The premature exit

Plus ça change, plus c’est la même chose.

I bare­ly stayed for two hours. It was­n’t the game (though it did prove to be as frus­trat­ing­ly ran­dom as I remem­ber it) or the peo­ple (who were quite nice and refresh­ing­ly intel­li­gent). When I told Jess, she said, “But it’s so ear­ly.” I just shrugged my shoul­ders. As an intro­vert, she under­stood.

Onegin: premature exit


Sometimes I won­der if I come off as an extreme­ly anti-social per­son. I tend to be the first one to leave par­ties, and some­times so ear­ly that the host will ask me if every­thing is alright. When it comes to being around peo­ple, I’m def­i­nite­ly a high-main­te­nance per­son. I’m much hap­pi­er in one-on-one sit­u­a­tions, and even more often I pre­fer being alone.

As much as I’ve grown and changed, I’ve always need­ed the world in small dos­es.


  1. I’m hap­pi­er around peo­ple, but I realised that in all my actions in try­ing to under­stand and work the social scenes, I have become very anti-social. It’s come to the point where most peo­ple can­not under­stand no inter­pret my actions any­more.

    It’s a painful curse. Some days I wish I can do bet­ter with­out being with peo­ple.

    • I think I’ve met some­one like you before. Even in his clique, he does­n’t quite fit in. His actions are very ran­dom and they don’t fol­low the social norms at all. It makes him come off as anti-social, but I think he just over-ana­lyzes every sit­u­a­tion and reac­tion to the point where he does­n’t know how to act any­more.

      However, I don’t think he’s con­scious of this, where­as you are.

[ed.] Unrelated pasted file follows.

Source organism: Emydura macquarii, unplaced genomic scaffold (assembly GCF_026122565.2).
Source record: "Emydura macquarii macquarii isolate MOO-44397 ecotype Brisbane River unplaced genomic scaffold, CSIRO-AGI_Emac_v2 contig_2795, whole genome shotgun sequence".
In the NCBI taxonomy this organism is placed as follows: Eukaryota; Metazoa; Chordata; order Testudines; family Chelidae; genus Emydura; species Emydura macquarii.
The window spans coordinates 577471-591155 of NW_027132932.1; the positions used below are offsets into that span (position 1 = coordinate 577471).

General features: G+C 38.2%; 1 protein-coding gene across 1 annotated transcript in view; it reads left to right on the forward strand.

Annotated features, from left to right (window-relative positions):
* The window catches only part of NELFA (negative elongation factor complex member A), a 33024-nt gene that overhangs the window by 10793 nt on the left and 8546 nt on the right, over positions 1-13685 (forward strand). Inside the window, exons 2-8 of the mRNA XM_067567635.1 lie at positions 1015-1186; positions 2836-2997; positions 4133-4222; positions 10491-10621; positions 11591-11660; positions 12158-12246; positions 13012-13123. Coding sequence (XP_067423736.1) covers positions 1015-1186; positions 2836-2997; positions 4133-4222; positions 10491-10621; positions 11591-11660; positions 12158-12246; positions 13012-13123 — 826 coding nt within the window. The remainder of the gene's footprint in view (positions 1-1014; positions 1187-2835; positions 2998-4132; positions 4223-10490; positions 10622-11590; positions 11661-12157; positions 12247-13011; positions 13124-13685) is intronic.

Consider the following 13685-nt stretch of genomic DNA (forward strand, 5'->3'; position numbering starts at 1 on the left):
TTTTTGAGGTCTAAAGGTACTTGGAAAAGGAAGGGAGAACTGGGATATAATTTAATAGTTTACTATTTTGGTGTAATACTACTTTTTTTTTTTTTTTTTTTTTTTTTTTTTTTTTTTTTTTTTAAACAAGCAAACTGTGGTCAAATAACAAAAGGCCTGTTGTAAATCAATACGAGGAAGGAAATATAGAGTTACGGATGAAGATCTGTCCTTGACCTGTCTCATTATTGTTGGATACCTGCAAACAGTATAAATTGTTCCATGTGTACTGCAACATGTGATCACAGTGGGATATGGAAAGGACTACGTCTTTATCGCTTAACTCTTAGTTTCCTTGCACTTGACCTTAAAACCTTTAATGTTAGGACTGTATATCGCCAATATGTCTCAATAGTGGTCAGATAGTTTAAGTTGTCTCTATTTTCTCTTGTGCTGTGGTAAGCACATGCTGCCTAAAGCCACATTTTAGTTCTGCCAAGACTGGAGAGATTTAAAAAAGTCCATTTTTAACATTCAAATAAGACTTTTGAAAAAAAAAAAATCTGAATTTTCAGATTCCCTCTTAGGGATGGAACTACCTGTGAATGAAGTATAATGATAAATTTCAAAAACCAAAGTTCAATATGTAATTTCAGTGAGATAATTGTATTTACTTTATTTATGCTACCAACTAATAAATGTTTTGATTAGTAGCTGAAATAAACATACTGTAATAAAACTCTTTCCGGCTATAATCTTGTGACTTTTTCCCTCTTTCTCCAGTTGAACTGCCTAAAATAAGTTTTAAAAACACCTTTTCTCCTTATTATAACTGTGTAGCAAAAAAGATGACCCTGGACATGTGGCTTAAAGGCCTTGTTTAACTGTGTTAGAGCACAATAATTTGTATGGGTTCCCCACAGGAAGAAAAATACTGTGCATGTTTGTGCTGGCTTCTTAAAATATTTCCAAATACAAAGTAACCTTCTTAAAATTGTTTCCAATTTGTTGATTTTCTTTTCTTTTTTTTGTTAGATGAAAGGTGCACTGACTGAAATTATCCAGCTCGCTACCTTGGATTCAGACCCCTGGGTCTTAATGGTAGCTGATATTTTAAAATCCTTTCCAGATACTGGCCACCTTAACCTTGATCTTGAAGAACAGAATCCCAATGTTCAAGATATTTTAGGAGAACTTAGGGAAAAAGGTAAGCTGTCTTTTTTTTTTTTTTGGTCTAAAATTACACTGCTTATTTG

2. I must admit, I’m the same way. Everyone may think I’m anti-social, but I just think that every­one else is high main­te­nance.

    • I find that peo­ple are gen­er­al­ly easy-going, but maybe that’s just because rel­a­tive­ly speak­ing I’m so high-main­te­nance that peo­ple always seem to be cater­ing to me instead of the oth­er way around.

  3. I don’t rec­om­mend sup­port­ing being anti­so­cial for posi­tion­ing ones­self for lat­er life. I have come to that deci­sion begrudg­ing­ly how­ev­er. I find I can “per­form” well enough in social cir­cum­stances even with high lev­el types of peo­ple, but I can only keep it up for a cou­ple of hours and then I want to mur­der them all. It’s hard hard work for me.

    The rea­son I don’t rec­om­mend get­ting too com­fort­able with being alone is that when you are old­er, alone is TRULY alone, and it becomes a phys­i­cal lia­bil­i­ty. People do real­ly need each oth­er in lat­er life to be safe, cared for, and for men­tal sta­bil­i­ty.

    • I think I know what you mean; the only time I can’t stand being alone is when I’m sick, and I imag­ine that I’ll be sick quite often when I’m old­er.

  4. Socializing always seems more appealing/rewarding to me in the­o­ry than in prac­tice

    I’m much like you in the way where I feel more com­fort­able and pre­fer the com­pa­ny of just one oth­er indi­vid­ual, rather than social­iz­ing in a group of peo­ple… I think I can only hap­pi­ly han­dle social­iz­ing (going out, par­ty­ing, etc.) in very small dos­es… usu­al­ly after a few hours out I’m already dying to go home, show­er, spin, watch some tv and relax

    • Then you’re an intro­vert like me; we get over-stim­u­lat­ed eas­i­ly from being around oth­er peo­ple. I’m glad I’m not the only one who feels like that, because it seems like every­one else loves hang­ing out for hours and I end up feel­ing awk­ward when I leave ear­ly.

Leave a Reply